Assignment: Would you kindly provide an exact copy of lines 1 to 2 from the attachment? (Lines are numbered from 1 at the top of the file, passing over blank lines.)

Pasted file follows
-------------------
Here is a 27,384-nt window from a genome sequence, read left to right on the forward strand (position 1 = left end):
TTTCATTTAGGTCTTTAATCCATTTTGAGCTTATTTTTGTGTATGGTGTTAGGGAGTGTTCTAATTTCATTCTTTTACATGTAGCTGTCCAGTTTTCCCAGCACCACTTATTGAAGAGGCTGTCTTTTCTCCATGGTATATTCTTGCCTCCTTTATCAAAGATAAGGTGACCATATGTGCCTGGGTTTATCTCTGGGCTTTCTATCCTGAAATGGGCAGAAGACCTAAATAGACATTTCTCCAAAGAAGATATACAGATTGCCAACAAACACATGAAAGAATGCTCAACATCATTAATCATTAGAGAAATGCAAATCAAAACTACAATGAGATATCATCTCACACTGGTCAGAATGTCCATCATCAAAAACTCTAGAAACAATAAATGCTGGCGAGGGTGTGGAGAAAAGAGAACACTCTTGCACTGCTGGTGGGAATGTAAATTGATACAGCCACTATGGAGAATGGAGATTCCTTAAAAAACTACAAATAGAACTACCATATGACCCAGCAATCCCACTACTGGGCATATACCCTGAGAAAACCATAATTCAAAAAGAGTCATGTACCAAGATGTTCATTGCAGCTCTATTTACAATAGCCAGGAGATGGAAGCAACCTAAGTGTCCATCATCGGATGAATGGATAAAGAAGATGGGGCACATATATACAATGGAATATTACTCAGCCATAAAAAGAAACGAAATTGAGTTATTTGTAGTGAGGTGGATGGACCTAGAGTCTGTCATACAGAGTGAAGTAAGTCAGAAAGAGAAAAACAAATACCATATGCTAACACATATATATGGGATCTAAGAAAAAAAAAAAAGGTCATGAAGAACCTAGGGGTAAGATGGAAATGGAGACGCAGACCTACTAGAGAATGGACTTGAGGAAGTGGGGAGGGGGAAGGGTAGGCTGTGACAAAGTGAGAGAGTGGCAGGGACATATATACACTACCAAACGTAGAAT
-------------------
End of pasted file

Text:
Here is a 27,384-nt window from a genome sequence, read left to right on the forward strand (position 1 = left end):
TTTCATTTAGGTCTTTAATCCATTTTGAGCTTATTTTTGTGTATGGTGTTAGGGAGTGTTCTAATTTCATTCTTTTACATGTAGCTGTCCAGTTTTCCCAGCACCACTTATTGAAGAGGCTGTCTTTTCTCCATGGTATATTCTTGCCTCCTTTATCAAAGATAAGGTGACCATATGTGCCTGGGTTTATCTCTGGGCTTTCTATCCTGAAATGGGCAGAAGACCTAAATAGACATTTCTCCAAAGAAGATATACAGATTGCCAACAAACACATGAAAGAATGCTCAACATCATTAATCATTAGAGAAATGCAAATCAAAACTACAATGAGATATCATCTCACACTGGTCAGAATGTCCATCATCAAAAACTCTAGAAACAATAAATGCTGGCGAGGGTGTGGAGAAAAGAGAACACTCTTGCACTGCTGGTGGGAATGTAAATTGATACAGCCACTATGGAGAATGGAGATTCCTTAAAAAACTACAAATAGAACTACCATATGACCCAGCAATCCCACTACTGGGCATATACCCTGAGAAAACCATAATTCAAAAAGAGTCATGTACCAAGATGTTCATTGCAGCTCTATTTACAATAGCCAGGAGATGGAAGCAACCTAAGTGTCCATCATCGGATGAATGGATAAAGAAGATGGGGCACATATATACAATGGAATATTACTCAGCCATAAAAAGAAACGAAATTGAGTTATTTGTAGTGAGGTGGATGGACCTAGAGTCTGTCATACAGAGTGAAGTAAGTCAGAAAGAGAAAAACAAATACCATATGCTAACACATATATATGGGATCTAAGAAAAAAAAAAAAGGTCATGAAGAACCTAGGGGTAAGATGGAAATGGAGACGCAGACCTACTAGAGAATGGACTTGAGGAAGTGGGGAGGGGGAAGGGTAGGCTGTGACAAAGTGAGAGAGTGGCAGGGACATATATACACTACCAAACGTAGAAT